Darren described the experience of utter silence in the room as being very strange. Because there was no ambient noise at all, the smallest sounds—a whisper, the sound of breathing, or even a shoelace flapping—seemed astonishingly loud. But the important thing for the technicians testing audio equipment in the chamber is that if they’re measuring the sensitivity of a microphone or the output of a speaker, they can be certain that only the sounds they deliberately generate inside the room have an effect on their test equipment.

Other Other Echoes Echoes
Although anechoic chambers were originally designed as places free of sound echoes, the term “anechoic chamber” is also used to describe a type of room specially designed and shielded to prevent the reflection of radio waves and other electromagnetic radiation. Manufacturers use such chambers for testing antennas, radar equipment, and other electronic devices that produce radio waves, to ensure that their measurements do not include any reflected signals. The materials and designs used to prevent the reflection of radio waves are different from those used in conventional anechoic chambers, but the basic principle is the same: absorb, don’t reflect. Interestingly, though, some anechoic chambers designed for electronics actually have surfaces that reflect sound quite well.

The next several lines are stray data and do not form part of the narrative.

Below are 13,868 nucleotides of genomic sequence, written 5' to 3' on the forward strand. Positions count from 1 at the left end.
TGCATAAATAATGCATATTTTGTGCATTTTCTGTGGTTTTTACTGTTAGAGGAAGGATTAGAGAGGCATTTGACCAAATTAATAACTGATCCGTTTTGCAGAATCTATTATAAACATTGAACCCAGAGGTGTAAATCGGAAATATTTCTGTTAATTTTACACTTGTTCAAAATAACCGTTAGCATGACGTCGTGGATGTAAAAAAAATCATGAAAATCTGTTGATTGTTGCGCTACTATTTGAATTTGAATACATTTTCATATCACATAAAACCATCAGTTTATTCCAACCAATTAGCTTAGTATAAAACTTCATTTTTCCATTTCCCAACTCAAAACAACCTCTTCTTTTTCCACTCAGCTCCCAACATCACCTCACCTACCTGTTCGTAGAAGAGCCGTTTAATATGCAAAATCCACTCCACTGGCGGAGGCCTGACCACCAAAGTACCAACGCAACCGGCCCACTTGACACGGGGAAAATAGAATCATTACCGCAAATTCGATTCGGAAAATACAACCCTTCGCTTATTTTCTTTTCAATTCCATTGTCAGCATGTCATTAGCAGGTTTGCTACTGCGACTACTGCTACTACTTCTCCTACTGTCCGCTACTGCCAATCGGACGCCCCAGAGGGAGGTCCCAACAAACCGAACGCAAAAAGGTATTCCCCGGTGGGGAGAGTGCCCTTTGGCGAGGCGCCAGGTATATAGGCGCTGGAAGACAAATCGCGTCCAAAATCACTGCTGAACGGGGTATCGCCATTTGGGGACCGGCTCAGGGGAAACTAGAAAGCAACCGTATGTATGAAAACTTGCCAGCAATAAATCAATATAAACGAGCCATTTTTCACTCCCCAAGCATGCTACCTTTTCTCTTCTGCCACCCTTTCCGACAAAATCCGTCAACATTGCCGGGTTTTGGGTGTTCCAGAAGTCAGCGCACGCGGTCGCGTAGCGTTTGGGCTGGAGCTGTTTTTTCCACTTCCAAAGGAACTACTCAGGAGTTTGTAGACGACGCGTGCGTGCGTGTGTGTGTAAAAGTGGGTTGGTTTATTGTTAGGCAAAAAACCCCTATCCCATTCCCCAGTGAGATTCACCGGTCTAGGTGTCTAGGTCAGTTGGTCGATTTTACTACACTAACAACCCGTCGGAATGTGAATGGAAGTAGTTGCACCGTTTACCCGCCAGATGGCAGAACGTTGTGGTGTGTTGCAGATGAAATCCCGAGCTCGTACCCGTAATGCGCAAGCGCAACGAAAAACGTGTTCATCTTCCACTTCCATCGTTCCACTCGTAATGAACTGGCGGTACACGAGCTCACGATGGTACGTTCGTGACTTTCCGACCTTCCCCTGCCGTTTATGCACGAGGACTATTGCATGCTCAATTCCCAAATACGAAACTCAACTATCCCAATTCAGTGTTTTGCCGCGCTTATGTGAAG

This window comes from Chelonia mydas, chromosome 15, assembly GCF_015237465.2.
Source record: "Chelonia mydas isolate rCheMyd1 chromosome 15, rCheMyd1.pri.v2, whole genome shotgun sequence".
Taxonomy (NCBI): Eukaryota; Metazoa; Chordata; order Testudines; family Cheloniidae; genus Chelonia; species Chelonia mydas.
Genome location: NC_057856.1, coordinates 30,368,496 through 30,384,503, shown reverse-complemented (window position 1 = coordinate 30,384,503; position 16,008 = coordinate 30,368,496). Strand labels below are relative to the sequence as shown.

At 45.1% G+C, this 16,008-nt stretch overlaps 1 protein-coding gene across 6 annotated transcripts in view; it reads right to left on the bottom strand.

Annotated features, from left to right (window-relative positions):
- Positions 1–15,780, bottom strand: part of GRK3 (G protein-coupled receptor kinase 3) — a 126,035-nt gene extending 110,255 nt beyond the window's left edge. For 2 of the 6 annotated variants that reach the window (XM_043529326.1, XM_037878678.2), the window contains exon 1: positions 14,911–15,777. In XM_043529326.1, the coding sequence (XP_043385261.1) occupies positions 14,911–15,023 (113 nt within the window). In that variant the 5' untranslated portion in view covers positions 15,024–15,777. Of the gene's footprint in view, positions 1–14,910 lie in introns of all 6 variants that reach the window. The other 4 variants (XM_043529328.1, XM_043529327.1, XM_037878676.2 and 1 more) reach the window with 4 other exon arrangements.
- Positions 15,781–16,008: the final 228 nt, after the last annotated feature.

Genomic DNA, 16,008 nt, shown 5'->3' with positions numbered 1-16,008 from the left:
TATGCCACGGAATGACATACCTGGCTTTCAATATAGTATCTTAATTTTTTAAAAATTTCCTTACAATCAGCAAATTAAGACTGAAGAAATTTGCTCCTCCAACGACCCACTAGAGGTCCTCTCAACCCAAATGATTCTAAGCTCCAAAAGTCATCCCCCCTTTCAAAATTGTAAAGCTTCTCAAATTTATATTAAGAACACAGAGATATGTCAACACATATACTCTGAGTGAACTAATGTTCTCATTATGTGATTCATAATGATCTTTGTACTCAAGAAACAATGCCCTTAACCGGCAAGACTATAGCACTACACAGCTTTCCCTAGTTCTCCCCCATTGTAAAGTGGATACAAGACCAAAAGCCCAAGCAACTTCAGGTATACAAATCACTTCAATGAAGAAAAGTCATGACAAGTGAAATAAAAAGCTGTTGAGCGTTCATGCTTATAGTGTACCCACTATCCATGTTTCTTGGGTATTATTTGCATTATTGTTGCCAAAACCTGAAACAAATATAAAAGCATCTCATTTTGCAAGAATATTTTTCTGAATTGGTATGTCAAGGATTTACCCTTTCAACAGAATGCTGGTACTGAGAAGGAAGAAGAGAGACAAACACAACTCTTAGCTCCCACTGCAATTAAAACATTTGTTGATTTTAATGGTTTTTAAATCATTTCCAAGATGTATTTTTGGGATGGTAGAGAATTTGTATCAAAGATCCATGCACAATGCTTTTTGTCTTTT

Being a city dweller, I’m accustomed to a certain amount of background noise 24 hours a day. At the same time, I can do without the more obnoxious sounds of traffic, loud music, shouting, sirens, and so on. Even though the absolute silence of an anechoic chamber sounds delightful for a meditative retreat, I imagine the novelty would rapidly wear off. If the sound of my own breathing became distracting, I may be on my way to a padded room of another kind. —Joe Kissell

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More Information about Anechoic Chambers…

Read Anechoic chamber in the Wikipedia for a brief overview of anechoic chambers.

For more information on audio anechoic chambers, see:

For more information on EMF anechoic chambers, see:

When I created my recording-studio-in-a-closet, I encountered another problem: how to control the software on my computer, which was outside the closet (so the microphone would not pick up its noise). I solved this by using my Bluetooth-enabled cell phone as a remote control, thanks to a piece of software called Salling Clicker. You can read more about my experience in Salling Clicker in Action, an article I wrote for TidBITS.